It had been a long time since she’d wished for love for herself. That had been the point of accepting the old witch’s offer of this house and all the responsibilities that came with it. That was the reason behind the house’s rules.

Upstairs, in the attic, there was a box that held photograph albums from her college years. She hadn’t looked at them since a week after graduation, almost three years ago.

She would not look at them now.

The squirrel’s chittering sounded through the kitchen window. With a flash of irritation, the witch pointed her finger at the radio on top of her refrigerator. It burst into sound, covering up his noises and her too-uncomfortable thoughts.

But it couldn’t cover up her growing conviction, which she would have preferred to drown out: the same person had left both days’ offerings. That meant her first blessing spell hadn’t worked — or it hadn’t been enough. That meant, somehow, she had missed the underlying message.

The witch didn’t like making mistakes.

For the first time in years, she found herself reluctant to come home to her safe, quiet house, the next night after work. She’d left the office early, to make up for her long hours the day before. Instead of coming home, though, she wandered through the downtown area, gazing idly at expensive jewelry and useless crafts she didn’t want. Her reflection in the display windows was cool and professional, blending in neatly with the early evening crowd. No one would know, from looking at her, what she truly was. Only Alexander, of all the men she’d ever met, had known her for a witch. But that, of course, was only because he himself came from a long line of wizards.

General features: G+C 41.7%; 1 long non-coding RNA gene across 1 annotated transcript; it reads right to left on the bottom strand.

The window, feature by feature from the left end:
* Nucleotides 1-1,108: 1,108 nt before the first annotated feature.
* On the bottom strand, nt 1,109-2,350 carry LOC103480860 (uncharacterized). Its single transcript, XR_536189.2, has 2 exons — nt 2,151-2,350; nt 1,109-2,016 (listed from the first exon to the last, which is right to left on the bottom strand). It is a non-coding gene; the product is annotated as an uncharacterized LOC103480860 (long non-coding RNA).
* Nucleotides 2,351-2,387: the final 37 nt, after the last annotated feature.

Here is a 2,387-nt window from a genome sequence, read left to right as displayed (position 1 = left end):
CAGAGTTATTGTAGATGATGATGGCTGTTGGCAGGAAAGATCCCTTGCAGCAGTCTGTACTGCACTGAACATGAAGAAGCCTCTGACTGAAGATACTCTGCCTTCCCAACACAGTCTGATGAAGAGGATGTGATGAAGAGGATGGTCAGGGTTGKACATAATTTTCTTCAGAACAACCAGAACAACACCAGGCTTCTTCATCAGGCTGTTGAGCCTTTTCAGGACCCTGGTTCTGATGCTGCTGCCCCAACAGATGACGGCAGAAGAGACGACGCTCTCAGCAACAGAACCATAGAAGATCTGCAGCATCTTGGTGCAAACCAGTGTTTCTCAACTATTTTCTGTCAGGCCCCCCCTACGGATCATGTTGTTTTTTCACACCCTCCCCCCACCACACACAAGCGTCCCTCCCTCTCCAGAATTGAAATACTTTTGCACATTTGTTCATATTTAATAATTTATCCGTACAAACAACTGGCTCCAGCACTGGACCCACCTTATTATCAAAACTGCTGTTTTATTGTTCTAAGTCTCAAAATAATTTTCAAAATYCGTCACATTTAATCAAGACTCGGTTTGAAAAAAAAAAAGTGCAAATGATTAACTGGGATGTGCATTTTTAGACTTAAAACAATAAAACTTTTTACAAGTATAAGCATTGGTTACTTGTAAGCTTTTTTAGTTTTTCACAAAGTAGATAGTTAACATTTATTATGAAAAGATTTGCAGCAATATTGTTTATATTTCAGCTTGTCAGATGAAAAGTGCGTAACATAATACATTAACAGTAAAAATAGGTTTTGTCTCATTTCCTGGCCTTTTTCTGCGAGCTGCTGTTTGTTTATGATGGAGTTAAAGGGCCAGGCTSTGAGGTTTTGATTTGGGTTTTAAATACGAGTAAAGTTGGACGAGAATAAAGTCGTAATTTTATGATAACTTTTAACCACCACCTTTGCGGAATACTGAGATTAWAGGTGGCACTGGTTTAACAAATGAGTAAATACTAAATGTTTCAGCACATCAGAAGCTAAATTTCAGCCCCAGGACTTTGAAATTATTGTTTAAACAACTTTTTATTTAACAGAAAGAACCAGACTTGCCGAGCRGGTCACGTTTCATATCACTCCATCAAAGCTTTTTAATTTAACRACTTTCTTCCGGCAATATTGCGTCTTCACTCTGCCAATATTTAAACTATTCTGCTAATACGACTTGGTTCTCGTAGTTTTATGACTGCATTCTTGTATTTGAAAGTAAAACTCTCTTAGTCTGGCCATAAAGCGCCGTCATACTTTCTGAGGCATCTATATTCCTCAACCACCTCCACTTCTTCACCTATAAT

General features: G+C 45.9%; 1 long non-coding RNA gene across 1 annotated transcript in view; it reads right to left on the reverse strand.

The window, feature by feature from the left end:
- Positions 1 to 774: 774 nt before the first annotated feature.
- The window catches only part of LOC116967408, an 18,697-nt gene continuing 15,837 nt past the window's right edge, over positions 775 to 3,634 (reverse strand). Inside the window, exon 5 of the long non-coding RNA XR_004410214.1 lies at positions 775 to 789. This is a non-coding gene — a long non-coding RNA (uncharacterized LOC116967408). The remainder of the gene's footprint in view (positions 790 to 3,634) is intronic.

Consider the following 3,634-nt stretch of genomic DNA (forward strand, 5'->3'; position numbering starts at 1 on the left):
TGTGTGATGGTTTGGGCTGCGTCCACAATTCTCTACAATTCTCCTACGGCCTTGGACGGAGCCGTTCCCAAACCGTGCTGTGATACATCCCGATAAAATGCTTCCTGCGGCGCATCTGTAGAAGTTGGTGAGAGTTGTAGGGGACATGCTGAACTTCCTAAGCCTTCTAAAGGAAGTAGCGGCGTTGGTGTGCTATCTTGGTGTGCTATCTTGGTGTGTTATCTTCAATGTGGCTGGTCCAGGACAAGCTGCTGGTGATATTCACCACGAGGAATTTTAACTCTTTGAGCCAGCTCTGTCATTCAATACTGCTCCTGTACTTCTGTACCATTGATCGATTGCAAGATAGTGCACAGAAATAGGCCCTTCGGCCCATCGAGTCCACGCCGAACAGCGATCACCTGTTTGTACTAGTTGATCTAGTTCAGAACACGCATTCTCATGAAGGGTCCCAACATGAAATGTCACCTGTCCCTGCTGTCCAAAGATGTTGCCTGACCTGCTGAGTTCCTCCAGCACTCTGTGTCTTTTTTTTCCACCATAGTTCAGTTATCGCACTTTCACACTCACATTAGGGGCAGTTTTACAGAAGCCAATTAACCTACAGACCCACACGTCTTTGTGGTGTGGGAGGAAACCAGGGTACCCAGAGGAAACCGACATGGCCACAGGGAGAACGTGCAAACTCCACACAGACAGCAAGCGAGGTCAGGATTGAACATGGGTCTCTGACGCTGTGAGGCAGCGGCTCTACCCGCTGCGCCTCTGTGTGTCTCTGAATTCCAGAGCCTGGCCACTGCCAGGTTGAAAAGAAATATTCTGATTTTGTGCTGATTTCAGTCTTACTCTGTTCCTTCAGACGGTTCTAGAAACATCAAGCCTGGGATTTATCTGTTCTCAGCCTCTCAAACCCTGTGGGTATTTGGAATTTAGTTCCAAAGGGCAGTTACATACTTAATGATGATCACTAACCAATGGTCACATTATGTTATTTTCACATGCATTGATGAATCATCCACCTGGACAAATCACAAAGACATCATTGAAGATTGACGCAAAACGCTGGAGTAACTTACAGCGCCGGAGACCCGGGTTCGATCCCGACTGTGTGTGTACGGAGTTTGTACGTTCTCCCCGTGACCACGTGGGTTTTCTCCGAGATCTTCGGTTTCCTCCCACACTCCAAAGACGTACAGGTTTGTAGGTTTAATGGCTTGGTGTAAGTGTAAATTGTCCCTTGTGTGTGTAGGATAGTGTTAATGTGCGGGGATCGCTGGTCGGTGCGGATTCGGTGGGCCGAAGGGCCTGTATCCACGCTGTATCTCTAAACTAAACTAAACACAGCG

Stupid, hard-headed wizards. She ground her teeth together, grinding old hurt into anger.

She wasn’t the one with a closed mind. She wasn’t the one who’d given ultimatums. She wasn’t the one who’d left town the week after graduation and never come back.

The shop assistant gave her an odd look through the window, and the witch realized she had been glowering. She lifted her chin and stepped away. It was time to go home.

The evening air was cool as she walked across her front lawn. The tangy scent of pine mingled with the fresh, sweet smell of the lake. As always, the dirt road was empty. Her closest neighbor lived half a mile away, and even supplicants so desperate that they would drive hours to the witch’s house never dared linger to see her accept their offerings. Were they really afraid of her, she wondered? Perhaps they were more afraid to admit what they believed. Only the squirrel was there when she arrived, running back and forth across her lawn, searching desperately for . . . something. She dismissed him from her mind as she saw her front doorstep.

A bright orange life jacket, limp and deflated, lay propped against her door. Frowning, she scooped it up.

“‘Help?’” she asked.

No one answered her.

She walked into the house, closing the front door firmly behind her. As she set the life jacket down on the altar, her fingers brushed against a set of tiny holes in the fabric.

Teeth marks. Very, very small teeth marks.

The witch kept her mind utterly blank as she spoke the blessing spell for safety and aid in great endeavors. She kept her mind blank as she changed out of her professional clothing into a bathing suit. She chose her most modest and all-covering suit, despite the fact that she had no neighbors to see her. She walked out the back door, across her carefully-tended back lawn, and dived into the lake.

The water was cold and piercing, like knives, or knowledge. She swam deep under, trailing her fingers through the thick, slimy weeds. When she surfaced, gasping for breath, her hair lay cold and clinging against her shoulders. The squirrel was running up and down the steps of her back porch, looking frantic.